Neil Armstrong: Knowing the Kid From Wapakoneta
Now, Joe wasn’t a pilot, but he raced cars, loved anything that went fast and knew a lot about aviation; he owned a great restaurant in Derby and often catered affairs for the nearby Rolls-Royce. And he always “flew Concorde,” as the Brits would say, on trips to the States. From what little I could hear, it sounded like they were discussing SST technologies and the recent U.S. decision to abandon a supersonic airline project. I almost choked when I heard Joe say, in his classic British accent, “Obviously, you’re some sort of engineer,” to which the man replied that he taught aerospace engineering at a local university.
Lunch finished, the group teed off on the back nine, and Joe commented about what an interesting conversation he’d had. I just kept quiet and waited until they were far down the fairway.
“So, Joe, that ‘interesting man,’ did you get his name?”
“No, I have to confess that in all the noise I missed it.”
When I told him who he’d been chatting with, Joe got up from his chair, and I thought I was going to have to tackle him before he took off down the number 10 fairway. To this day, in Christmas cards to Joe, I slip in the comment, “Obviously, you’re some sort of engineer … ”
My life changed — as did this man’s I’m telling you about — and for some years I was away with the FAA in Chicago and Indianapolis. When I came back home, we’d talk occasionally, usually something about a flight school or the airport or somebody’s airplane, and occasionally he’d agree to speak at one of my FAA “dos.” But it was always about some other aspect of aviation history or technology; he simply didn’t talk about himself or his exploits. I respected that he was an intensely private man, so I fended off demands from people who (wrongly) thought I had an inside “pipeline.”
He did agree to serve on the board of a local warbird museum — yeah, the place where I’m persona non grata for my smart-ass comments about warbirds and warbirdians. But Paul Redlich, the museum president, chief pilot and mechanic, is still a good friend (I hope this doesn’t get him in trouble with the chairman and the board), and Paul shared this story, which I think says it all:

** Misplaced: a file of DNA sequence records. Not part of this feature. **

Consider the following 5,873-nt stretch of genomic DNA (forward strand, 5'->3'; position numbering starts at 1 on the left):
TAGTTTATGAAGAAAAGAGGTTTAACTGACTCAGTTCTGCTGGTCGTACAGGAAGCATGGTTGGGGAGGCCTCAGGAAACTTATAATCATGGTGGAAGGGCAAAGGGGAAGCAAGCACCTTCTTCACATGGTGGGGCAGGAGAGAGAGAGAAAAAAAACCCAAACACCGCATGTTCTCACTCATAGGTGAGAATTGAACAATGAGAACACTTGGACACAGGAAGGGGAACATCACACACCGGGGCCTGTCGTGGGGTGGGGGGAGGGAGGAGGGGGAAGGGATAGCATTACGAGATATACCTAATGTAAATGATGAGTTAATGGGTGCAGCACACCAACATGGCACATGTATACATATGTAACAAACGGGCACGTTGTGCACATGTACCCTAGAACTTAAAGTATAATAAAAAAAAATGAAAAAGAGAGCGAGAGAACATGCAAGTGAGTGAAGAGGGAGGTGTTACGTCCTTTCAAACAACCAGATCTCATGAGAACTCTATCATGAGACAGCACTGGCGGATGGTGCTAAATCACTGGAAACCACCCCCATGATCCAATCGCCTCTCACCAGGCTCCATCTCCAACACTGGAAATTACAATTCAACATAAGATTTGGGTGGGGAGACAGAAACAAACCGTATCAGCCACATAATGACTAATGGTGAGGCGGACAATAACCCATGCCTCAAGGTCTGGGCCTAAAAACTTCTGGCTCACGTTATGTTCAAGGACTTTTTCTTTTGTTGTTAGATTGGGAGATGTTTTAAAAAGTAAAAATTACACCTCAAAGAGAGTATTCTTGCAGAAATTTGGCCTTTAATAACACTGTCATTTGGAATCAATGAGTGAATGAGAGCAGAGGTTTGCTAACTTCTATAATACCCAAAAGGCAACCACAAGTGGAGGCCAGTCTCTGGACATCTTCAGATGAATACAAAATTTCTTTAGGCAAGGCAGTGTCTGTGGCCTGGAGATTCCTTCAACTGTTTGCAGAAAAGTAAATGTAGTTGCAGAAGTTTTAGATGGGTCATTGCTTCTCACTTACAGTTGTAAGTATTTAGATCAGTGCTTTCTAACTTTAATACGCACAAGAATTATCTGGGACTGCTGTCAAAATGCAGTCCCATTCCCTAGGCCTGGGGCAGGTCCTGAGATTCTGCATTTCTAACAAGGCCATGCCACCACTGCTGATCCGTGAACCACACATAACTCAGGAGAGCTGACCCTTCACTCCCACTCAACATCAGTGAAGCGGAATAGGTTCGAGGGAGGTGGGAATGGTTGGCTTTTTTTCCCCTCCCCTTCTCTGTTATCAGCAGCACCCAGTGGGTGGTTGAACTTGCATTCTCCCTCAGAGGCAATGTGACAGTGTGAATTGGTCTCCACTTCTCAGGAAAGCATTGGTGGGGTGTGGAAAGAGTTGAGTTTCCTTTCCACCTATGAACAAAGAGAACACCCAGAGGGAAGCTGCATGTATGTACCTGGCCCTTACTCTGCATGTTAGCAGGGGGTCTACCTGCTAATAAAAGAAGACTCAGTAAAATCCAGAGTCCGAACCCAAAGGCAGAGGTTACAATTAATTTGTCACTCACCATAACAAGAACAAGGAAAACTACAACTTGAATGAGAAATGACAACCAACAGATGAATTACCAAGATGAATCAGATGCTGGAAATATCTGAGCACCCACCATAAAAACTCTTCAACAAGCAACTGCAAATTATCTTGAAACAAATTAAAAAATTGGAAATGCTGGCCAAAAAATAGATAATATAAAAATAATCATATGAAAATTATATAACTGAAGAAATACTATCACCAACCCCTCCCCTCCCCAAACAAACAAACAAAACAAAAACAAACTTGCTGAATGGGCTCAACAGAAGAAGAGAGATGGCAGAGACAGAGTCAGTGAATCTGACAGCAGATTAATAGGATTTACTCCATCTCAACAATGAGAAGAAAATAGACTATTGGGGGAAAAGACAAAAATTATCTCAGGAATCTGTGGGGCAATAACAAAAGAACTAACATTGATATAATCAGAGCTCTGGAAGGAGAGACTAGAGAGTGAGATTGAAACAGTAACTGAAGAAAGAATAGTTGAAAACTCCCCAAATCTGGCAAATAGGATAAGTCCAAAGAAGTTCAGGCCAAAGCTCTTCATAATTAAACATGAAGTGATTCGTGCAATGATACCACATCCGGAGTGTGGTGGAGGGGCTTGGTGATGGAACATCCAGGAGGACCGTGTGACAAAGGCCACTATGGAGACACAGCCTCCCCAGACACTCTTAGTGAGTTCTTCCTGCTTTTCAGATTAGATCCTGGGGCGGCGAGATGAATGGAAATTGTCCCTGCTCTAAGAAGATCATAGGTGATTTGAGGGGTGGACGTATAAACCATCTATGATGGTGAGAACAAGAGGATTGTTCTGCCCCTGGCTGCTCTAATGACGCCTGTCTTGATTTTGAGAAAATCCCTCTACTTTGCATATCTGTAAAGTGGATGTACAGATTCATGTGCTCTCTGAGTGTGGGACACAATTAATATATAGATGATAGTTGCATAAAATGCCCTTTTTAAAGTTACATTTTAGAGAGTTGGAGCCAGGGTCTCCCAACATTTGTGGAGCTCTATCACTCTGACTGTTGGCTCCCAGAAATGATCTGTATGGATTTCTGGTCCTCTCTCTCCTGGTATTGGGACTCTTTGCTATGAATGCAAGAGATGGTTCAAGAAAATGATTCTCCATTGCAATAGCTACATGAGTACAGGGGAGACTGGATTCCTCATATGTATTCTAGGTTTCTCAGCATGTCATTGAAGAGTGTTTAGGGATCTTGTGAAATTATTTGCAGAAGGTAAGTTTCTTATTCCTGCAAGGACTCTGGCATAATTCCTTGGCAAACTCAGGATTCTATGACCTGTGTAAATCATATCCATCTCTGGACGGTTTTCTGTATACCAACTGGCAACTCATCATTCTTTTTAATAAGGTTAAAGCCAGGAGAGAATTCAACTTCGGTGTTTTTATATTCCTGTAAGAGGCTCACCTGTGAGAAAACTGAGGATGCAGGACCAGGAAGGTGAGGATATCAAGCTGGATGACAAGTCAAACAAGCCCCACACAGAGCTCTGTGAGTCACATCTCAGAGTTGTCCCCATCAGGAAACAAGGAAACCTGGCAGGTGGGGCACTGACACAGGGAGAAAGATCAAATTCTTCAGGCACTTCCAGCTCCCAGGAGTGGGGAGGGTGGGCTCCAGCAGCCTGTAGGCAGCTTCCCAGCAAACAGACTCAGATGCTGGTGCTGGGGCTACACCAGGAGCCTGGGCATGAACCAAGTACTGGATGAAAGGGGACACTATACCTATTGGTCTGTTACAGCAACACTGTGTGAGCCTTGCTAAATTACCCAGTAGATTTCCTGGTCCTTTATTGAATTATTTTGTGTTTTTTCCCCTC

I was working by myself on the P-40 at the museum on a cold, gray, rainy Sunday afternoon last winter, with all the doors locked so I wouldn’t be disturbed. I’d been putting in 100-hour weeks for several months and was pretty burned out by the long hours and pressure to get the airplane back together after the accident. I’d lost the engine on a test flight and dead-sticked it into Clermont County Airport and, while I was able to get it on the ground, I ran off the end of the runway. The damage was considerable. So I wasn’t in the best of moods when I heard a tentative knock on the hangar door. Finally, I climbed down from the cockpit, muttering darkly about some armchair airplane nut looking for a tour of the museum. I stomped across the hangar and snatched the door open, ready to blast whoever it was with, “We’re closed. Read the sign.”
He was standing outside with a grandson who was maybe 5 or 6 years old, and although I tried to compose myself, he surely caught the pissed-off look on my face. Sheepishly, he asked if it would be OK if they came inside for a while. Apparently the family was visiting and — well, you know how it is — he needed an “escape.”
They wandered around while I went back to work, and, after about 45 minutes, I climbed down to get a tool. He was at the aft fuselage of the P-51, bending over his grandson, and I slowed and listened. This was a college-level dissertation on the Meredith Effect and how the converging ducting of the Mustang radiator scoop produced thermodynamic energy in the form of jet thrust that offset the scoop’s parasite drag — complete with sidebars on water cooling versus air cooling, lots of hand gestures, statistics on other WWII airplanes and how the Mustang turned the tide of war over Germany. This kid’s eyes were rolling back in his head — and, yeah, I was amused. But I also hoped that years from now he’d remember some of the information described so passionately and eloquently by his grandfather.
He was the consummate engineer, always keeping any feelings about his accomplishments to himself, and that made him, somehow, larger than life. He scared the hell out of me; just being around him made me tongue-tied. But he was always interested in our projects at the museum, and, after my P-40 engine failure, he put his arm around me and wouldn’t let go until I told him the whole story of the accident.
Well, like Paul, I was honored to have known him and call him friend. As the family suggested after his death, I think this is what he would want:
“Honor his example of service, accomplishment and modesty, and the next time you walk outside on a clear night and see the moon smiling down ... think of Neil Armstrong, and give him a wink.”